Amidst the relentless battle against soaring inflation, experts are casting doubt on the Federal Reserve’s effectiveness. The latest job report and inflation data paint a bleak picture of the central bank’s ability to achieve its target of 2% inflation.
Peter Schiff, Chief Economist at Euro Pacific Asset Management, expressed his concerns, stating that the Federal Reserve is “not making any progress in its inflation fight.” Despite their efforts to curb inflation through interest rate hikes, consumers continue to spend and deplete their savings, exacerbating the problem.
The recent data from the Personal Consumption Expenditures (PCE) index is particularly worrisome. It revealed a 0.2% increase in consumer prices from the previous month and a substantial 3.3% annual surge. Core prices, which exclude food and energy, climbed by 0.2% monthly and 4.2% annually, underscoring the challenge of reining in high inflation.
Consumer spending also showed resilience, with a 0.8% jump in July compared to a 0.6% increase in June. However, this was met with a meager gain in incomes, leading to a sharp decline in the savings rate to 3.5%. Schiff noted that this drop in savings is a sign of economic weakness, as consumers struggle to maintain financial security in the face of rising prices.
In addition to the concerning PCE index, the Labor Department’s August job report was released, revealing moderate job growth of 187,000 positions, surpassing forecasts. However, the unemployment rate unexpectedly increased from 3.5% to 3.8%, signaling a potential cooling in the labor market due to rising interest rates and persistent inflation.
Average hourly earnings, a key measure of inflation, rose by only 0.2% for the month, remaining at 4.3% year-on-year. While these figures were below estimates, they were seen as a welcome sign by the Federal Reserve, which is grappling with the challenge of taming rising prices.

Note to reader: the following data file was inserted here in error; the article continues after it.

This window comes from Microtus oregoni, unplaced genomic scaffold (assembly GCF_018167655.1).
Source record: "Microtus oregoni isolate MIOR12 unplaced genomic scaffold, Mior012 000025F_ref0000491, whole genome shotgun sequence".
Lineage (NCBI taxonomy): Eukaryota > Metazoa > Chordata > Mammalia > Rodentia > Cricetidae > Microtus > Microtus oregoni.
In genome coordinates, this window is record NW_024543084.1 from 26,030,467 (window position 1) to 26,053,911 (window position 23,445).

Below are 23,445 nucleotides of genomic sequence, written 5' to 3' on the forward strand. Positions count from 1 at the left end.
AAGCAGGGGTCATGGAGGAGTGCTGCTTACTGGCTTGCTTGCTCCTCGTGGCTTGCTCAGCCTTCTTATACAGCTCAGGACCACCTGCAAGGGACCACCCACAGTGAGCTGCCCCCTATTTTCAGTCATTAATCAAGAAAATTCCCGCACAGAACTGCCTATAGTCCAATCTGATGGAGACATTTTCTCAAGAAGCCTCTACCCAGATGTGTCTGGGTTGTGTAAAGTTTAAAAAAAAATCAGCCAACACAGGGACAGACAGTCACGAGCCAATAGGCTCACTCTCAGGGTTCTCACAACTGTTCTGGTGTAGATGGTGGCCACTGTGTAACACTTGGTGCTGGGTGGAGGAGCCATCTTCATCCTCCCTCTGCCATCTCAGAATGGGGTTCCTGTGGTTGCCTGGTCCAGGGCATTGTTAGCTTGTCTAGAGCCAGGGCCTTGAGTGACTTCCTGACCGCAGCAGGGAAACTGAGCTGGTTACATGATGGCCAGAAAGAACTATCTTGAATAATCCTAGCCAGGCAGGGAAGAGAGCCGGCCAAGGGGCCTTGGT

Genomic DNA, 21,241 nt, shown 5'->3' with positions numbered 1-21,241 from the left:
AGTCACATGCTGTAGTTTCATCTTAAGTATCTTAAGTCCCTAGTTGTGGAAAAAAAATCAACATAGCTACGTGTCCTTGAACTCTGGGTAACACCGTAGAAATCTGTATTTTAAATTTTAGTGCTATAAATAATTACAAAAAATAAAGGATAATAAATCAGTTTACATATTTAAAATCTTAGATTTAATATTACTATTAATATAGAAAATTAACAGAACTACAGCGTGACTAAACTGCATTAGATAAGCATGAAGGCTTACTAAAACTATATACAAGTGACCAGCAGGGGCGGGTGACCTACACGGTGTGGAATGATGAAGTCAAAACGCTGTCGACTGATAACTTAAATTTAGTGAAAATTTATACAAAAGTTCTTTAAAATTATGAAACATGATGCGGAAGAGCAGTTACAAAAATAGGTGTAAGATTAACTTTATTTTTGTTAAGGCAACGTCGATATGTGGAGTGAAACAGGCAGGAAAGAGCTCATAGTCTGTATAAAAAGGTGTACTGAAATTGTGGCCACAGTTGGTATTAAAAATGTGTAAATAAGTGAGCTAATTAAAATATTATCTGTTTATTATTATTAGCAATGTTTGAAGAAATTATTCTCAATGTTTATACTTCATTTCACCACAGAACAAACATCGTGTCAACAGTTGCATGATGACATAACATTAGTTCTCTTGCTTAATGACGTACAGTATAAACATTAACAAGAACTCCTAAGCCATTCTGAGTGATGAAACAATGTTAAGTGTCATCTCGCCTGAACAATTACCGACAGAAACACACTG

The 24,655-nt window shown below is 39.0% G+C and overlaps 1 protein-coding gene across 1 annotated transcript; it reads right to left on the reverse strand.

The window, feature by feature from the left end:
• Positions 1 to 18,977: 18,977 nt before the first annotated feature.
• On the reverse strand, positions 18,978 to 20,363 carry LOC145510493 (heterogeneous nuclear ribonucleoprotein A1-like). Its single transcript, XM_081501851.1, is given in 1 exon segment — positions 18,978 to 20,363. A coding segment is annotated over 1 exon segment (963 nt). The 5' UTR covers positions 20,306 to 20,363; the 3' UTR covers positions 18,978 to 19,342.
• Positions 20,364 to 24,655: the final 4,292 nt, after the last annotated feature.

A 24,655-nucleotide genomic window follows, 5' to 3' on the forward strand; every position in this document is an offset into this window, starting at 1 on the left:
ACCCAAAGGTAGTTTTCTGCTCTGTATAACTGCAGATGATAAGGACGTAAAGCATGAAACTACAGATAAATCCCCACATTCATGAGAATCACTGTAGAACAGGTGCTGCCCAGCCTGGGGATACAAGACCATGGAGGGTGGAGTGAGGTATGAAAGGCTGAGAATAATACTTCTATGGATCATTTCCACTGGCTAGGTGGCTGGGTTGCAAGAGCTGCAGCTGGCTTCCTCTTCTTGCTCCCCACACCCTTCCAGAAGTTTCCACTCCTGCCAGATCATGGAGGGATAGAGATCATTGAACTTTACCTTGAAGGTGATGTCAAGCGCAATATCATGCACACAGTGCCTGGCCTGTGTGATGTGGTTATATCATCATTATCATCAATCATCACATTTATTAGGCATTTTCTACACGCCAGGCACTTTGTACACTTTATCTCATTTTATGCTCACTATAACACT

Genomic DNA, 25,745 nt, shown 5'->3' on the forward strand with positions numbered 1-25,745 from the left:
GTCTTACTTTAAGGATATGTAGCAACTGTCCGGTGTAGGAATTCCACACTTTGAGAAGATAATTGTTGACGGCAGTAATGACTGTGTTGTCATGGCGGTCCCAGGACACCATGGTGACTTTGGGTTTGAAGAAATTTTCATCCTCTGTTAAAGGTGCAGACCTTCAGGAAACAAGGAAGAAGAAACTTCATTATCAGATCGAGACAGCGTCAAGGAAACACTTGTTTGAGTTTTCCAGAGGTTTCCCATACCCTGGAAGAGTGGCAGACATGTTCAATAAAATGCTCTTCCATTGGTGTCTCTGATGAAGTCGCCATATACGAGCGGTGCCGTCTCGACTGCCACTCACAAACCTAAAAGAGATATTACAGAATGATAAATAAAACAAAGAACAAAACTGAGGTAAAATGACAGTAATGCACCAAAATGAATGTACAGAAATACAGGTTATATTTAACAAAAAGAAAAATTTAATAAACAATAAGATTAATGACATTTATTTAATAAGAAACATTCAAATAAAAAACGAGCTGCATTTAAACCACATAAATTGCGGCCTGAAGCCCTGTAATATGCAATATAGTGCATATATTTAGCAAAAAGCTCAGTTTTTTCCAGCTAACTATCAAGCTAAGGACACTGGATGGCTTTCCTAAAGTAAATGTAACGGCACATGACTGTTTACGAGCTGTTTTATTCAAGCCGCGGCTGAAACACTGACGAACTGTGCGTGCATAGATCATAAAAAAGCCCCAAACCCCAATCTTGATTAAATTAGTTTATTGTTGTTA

Furthermore, the job report included significant downward revisions to job growth for June and July, suggesting a weaker labor market than previously thought. Schiff highlighted that this pattern of downward revisions has persisted throughout the year, indicating potential bias in the Labor Department’s assumptions about market strength.
Schiff warned that this situation is indicative of stagflation, characterized by a weakening economy and labor market alongside strengthening consumer prices. Despite the Federal Reserve’s aggressive rate hike campaign, they remain far from their 2% inflation target.
The slowdown in hiring, coupled with rising unemployment and stagnant wage growth, may prompt the Federal Reserve to pause its rate-hike campaign in September, and possibly extend it to November. However, Schiff argued that the proper response from the Fed should involve both rate hikes and significant spending cuts.
Schiff’s assessment of the situation is grim. He believes that while the Fed may announce additional rate hikes, they are unlikely to make a substantial difference. Higher interest rates, he argues, are needed to combat inflation effectively, but the economy cannot withstand them without facing a financial crisis on a scale potentially worse than the 2008 recession.
In conclusion, the Federal Reserve’s battle against inflation appears to be an uphill struggle, as economic indicators and expert opinions raise questions about the efficacy of their current approach. The path ahead remains uncertain, with the central bank faced with tough decisions in its quest to achieve economic stability.
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